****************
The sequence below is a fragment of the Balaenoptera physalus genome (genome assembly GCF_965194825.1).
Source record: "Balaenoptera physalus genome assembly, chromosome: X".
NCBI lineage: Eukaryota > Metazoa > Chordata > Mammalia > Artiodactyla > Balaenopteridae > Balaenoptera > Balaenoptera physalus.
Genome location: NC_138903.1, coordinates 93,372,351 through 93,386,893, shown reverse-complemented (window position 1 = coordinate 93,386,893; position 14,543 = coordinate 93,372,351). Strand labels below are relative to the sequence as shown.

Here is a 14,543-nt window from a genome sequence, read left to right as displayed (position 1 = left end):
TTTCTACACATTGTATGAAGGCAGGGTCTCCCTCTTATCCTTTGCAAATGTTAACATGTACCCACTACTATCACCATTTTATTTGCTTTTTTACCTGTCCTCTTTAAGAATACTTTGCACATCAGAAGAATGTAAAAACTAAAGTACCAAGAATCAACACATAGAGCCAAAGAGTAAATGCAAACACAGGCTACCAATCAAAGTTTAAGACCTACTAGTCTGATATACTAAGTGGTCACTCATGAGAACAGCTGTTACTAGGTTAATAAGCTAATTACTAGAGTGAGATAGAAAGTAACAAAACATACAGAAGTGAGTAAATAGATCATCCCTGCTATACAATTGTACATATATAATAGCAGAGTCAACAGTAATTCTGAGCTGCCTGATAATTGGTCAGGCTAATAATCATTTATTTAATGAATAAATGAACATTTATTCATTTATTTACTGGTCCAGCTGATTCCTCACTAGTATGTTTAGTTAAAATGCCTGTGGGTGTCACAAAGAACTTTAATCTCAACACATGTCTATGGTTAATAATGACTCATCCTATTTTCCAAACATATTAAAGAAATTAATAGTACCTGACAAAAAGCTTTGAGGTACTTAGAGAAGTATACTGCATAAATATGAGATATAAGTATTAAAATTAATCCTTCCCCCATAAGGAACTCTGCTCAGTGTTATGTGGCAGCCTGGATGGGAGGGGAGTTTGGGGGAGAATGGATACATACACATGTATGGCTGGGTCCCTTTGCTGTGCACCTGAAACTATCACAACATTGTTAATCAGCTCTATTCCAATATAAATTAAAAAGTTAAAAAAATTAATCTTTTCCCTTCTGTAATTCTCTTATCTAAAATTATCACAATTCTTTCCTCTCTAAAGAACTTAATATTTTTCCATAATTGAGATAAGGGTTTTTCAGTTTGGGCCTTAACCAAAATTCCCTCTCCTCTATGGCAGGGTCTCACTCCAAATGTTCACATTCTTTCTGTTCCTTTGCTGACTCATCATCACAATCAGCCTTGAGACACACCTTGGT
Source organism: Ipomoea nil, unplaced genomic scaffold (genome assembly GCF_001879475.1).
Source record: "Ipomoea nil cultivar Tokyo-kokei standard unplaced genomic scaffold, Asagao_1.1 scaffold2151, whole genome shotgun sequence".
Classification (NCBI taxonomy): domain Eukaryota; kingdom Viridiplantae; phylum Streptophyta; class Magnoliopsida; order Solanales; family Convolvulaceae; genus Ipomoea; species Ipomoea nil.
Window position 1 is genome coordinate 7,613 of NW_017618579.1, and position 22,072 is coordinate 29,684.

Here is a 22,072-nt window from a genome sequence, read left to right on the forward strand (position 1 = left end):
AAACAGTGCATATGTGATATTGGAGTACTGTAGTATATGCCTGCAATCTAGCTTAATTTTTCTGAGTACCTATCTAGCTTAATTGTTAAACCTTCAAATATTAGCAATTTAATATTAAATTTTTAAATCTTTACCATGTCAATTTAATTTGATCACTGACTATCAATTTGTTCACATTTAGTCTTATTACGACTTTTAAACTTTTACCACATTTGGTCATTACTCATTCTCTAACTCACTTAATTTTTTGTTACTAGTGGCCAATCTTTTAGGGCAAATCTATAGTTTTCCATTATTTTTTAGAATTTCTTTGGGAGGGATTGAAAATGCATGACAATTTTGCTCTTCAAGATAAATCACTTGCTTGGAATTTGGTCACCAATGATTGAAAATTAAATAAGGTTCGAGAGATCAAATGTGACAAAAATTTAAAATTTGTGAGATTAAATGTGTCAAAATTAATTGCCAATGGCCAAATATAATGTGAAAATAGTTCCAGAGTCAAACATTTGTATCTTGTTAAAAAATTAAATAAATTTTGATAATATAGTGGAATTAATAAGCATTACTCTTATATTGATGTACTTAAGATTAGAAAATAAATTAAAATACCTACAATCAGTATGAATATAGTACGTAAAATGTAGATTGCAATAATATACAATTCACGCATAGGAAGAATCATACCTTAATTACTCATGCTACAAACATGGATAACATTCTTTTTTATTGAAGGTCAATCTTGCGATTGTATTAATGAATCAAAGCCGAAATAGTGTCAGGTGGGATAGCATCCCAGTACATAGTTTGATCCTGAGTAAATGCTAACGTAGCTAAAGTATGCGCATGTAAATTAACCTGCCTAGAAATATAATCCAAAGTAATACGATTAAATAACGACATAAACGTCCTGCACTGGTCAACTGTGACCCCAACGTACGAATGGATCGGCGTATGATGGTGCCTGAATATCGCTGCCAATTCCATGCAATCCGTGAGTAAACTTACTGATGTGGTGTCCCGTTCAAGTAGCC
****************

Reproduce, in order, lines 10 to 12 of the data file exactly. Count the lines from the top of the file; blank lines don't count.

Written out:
Window position 1 is genome coordinate 7,613 of NW_017618579.1, and position 22,072 is coordinate 29,684.

Here is a 22,072-nt window from a genome sequence, read left to right on the forward strand (position 1 = left end):
AAACAGTGCATATGTGATATTGGAGTACTGTAGTATATGCCTGCAATCTAGCTTAATTTTTCTGAGTACCTATCTAGCTTAATTGTTAAACCTTCAAATATTAGCAATTTAATATTAAATTTTTAAATCTTTACCATGTCAATTTAATTTGATCACTGACTATCAATTTGTTCACATTTAGTCTTATTACGACTTTTAAACTTTTACCACATTTGGTCATTACTCATTCTCTAACTCACTTAATTTTTTGTTACTAGTGGCCAATCTTTTAGGGCAAATCTATAGTTTTCCATTATTTTTTAGAATTTCTTTGGGAGGGATTGAAAATGCATGACAATTTTGCTCTTCAAGATAAATCACTTGCTTGGAATTTGGTCACCAATGATTGAAAATTAAATAAGGTTCGAGAGATCAAATGTGACAAAAATTTAAAATTTGTGAGATTAAATGTGTCAAAATTAATTGCCAATGGCCAAATATAATGTGAAAATAGTTCCAGAGTCAAACATTTGTATCTTGTTAAAAAATTAAATAAATTTTGATAATATAGTGGAATTAATAAGCATTACTCTTATATTGATGTACTTAAGATTAGAAAATAAATTAAAATACCTACAATCAGTATGAATATAGTACGTAAAATGTAGATTGCAATAATATACAATTCACGCATAGGAAGAATCATACCTTAATTACTCATGCTACAAACATGGATAACATTCTTTTTTATTGAAGGTCAATCTTGCGATTGTATTAATGAATCAAAGCCGAAATAGTGTCAGGTGGGATAGCATCCCAGTACATAGTTTGATCCTGAGTAAATGCTAACGTAGCTAAAGTATGCGCATGTAAATTAACCTGCCTAGAAATATAATCCAAAGTAATACGATTAAATAACGACATAAACGTCCTGCACTGGTCAACTGTGACCCCAACGTACGAATGGATCGGCGTATGATGGTGCCTGAATATCGCTGCCAATTCCATGCAATCCGTGAGTAAACTTACTGATGTGGTGTCCCGTTCAAGTAGCC